FFT (Fixed-point, 256 points) 151 Execution Time (usec) 160 120 VIRAM 87 80 Pathfinder-1 Carmel TigerSHARC PPC 604E Pentium 40 7.2 8.1 9 7.3 0

54 SIMD Summary CS252, Lecture 15: Multimedia Instruction Sets: SIMD and Vector Narrow vector extensions for GPPs C.E. Kozyrakis, 3/14/01 64b or 128b registers as vectors of 32b, 16b, and 8b elements Based on sub-word parallelism and partitioned datapaths Instructions Packed fixed- and floating-point, multiply-add, reductions Pack, unpack, permutations Limited memory support 2x to 4x performance improvement over base architecture Limited by memory bandwidth Difficult to use (no compilers) 55 Vector Summary CS252, Lecture 15: Multimedia Instruction Sets: SIMD and Vector

C.E. Kozyrakis, 3/14/01 Alternative model for explicitly expressing data parallelism If code is vectorizable, then simpler hardware, more power efficient, and better real-time model than out-of-order machines with SIMD support Design issues include number of lanes, number of functional units, number of vector registers, length of vector registers, exception handling, conditional operations Will multimedia popularity revive vector architectures? 56

Recently Viewed Presentations

  • Research and Development Committee 1st June 2011

    Research and Development Committee 1st June 2011

    Research and Development Committee 1st June 2011 Review of Public Conveniences Julia Beckett DCE Brendan Coleman Head of Environmental Services Financial Context Budget Delivery framework Savings target 2011/12 = £1,900,000 Significant progress being made We still have a long way...
  • Presented by: Maria Petix Kent Environmental Specialist 3

    Presented by: Maria Petix Kent Environmental Specialist 3

    VSQ Generator PLANNED EVENT. Mario's Auto Body Planned and Prepared for: short-term project. removal of excess chemical inventory. cleanout of storage room chemicals, garage & tool shed cleanout, basements, and other areas at facility containing solvent-based paints & other hazardous...
  • Comma Splices and Run-on Sentences

    Comma Splices and Run-on Sentences

    A run-on is not a long sentence. Both the run-on and the comma splice can be two short sentences. A run-on/fused sentence, really two sentences without any punctuation, or conjunction between them, is identical to a comma splice but without...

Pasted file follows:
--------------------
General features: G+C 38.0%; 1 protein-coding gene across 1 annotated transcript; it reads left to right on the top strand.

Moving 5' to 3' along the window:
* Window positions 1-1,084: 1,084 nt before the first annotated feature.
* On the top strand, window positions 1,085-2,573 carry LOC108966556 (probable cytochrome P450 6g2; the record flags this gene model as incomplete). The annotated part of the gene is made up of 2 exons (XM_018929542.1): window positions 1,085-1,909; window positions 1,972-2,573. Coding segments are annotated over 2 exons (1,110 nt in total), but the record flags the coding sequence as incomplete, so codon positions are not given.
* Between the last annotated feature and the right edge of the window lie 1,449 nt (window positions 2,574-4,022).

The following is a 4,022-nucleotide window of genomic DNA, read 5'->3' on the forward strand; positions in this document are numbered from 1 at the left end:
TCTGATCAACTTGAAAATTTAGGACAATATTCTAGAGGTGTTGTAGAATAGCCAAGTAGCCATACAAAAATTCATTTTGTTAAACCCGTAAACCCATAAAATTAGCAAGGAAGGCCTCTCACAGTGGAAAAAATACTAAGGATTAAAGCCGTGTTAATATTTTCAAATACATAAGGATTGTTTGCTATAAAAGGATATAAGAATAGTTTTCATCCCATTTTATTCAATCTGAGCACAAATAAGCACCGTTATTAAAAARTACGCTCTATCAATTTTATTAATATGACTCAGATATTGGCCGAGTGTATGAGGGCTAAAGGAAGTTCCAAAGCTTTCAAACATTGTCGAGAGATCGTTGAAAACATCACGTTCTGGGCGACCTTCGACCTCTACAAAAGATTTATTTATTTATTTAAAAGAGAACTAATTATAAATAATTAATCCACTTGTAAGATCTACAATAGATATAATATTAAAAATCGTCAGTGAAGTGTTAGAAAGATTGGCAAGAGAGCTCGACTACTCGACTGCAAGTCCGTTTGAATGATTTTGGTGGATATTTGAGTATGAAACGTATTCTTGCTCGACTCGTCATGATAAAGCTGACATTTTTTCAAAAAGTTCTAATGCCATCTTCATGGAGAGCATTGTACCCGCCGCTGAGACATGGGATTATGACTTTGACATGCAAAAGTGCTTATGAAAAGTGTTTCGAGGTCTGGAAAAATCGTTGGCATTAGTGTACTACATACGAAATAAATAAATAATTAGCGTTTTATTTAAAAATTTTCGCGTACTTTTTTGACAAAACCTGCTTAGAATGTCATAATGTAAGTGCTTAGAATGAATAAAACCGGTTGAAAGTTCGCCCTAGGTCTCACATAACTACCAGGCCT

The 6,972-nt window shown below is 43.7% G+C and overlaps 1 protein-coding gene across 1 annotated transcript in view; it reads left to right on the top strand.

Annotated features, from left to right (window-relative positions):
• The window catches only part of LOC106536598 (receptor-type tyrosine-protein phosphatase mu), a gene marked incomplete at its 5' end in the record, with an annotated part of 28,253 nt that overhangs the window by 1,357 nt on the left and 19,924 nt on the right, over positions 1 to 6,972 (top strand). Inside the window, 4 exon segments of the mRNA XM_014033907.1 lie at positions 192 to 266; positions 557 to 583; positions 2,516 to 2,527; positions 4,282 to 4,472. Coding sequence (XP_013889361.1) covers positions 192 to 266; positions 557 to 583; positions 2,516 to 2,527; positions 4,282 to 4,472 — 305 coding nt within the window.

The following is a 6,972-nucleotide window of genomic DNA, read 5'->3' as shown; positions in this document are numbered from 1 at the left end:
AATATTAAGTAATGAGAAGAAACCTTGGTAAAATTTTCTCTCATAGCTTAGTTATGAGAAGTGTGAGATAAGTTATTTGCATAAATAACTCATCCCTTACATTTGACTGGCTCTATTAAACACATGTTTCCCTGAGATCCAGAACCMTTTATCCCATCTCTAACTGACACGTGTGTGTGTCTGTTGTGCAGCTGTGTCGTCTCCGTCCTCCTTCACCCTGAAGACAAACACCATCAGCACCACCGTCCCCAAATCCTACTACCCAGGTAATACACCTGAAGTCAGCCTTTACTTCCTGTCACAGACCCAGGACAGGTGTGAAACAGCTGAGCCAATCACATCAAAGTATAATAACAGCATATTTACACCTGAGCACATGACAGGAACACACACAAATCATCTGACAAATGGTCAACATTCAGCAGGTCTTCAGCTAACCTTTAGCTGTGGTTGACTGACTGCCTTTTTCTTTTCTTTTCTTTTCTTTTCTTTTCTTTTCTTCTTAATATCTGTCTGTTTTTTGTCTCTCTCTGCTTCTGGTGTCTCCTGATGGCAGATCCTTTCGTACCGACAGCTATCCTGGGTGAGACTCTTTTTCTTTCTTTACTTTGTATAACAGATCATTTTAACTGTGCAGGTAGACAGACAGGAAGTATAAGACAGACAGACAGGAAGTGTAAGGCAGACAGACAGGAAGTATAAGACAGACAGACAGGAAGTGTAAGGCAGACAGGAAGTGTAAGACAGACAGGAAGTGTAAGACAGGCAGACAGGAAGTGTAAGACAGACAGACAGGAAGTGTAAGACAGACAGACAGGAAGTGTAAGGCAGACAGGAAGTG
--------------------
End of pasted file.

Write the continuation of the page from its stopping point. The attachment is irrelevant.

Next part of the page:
• How to Complete a Payment Information Form

    How to Complete a Payment Information Form

    Automated Clearing House (ACH) Vendor Payment Form. ACH Form Requirements. Effective March 1, 2013: As part of the OWCPs compliance with federal regulation 31 C.F.R Part 208, all providers that enroll in a U.S. Department of Labor Office of Workers'...
  • WELCOME TO ECONOMICS AND SOCIOLOGY DEPARTMENT Introduction Economics

    WELCOME TO ECONOMICS AND SOCIOLOGY DEPARTMENT Introduction Economics

    Economics comes from the Greek word Oikonomia. - Oikos(means a household) + Nomos(means management). So, it means household management. Aristotle. described economics as a household management that means the problems of food, shelter, clothing, education, treatment etc. for family members...
  • ERCOT Financial Summary For the Period Ending August

    ERCOT Financial Summary For the Period Ending August

    ERCOT Financial Summary For the Period Ending August 31, 2004 Board of Directors Meeting September 21, 2004 FY 2004 Results (Income Statement) 2004 Forecast 2004 Forecast Reasons for Lower Capital Spend in 2004 Reduced Scope by Market on Competitive Metering,...
  • Atrial Fibrilation Care Pathway Aug 10 - Wandsworth CCG

    Atrial Fibrilation Care Pathway Aug 10 - Wandsworth CCG

    If in doubt or symptoms persist consider cardiology referral or to ACC for reassurance. 2) 'Amber' patients - first line treatment should be considered in primary care. 2i)In cases of SCD in those <35yrs, screening of family members is indicated....
  • Extending Oblivious Transfers Efficiently Yuval Ishai Technion Joe

    Extending Oblivious Transfers Efficiently Yuval Ishai Technion Joe

    Since OT implies key exchange, it must be at least as expensive and its implementations involve costly operations such as modular exponentiations. As a result, OT's form the efficiency bottlneck in most protocols where they are used, and counting oblivious...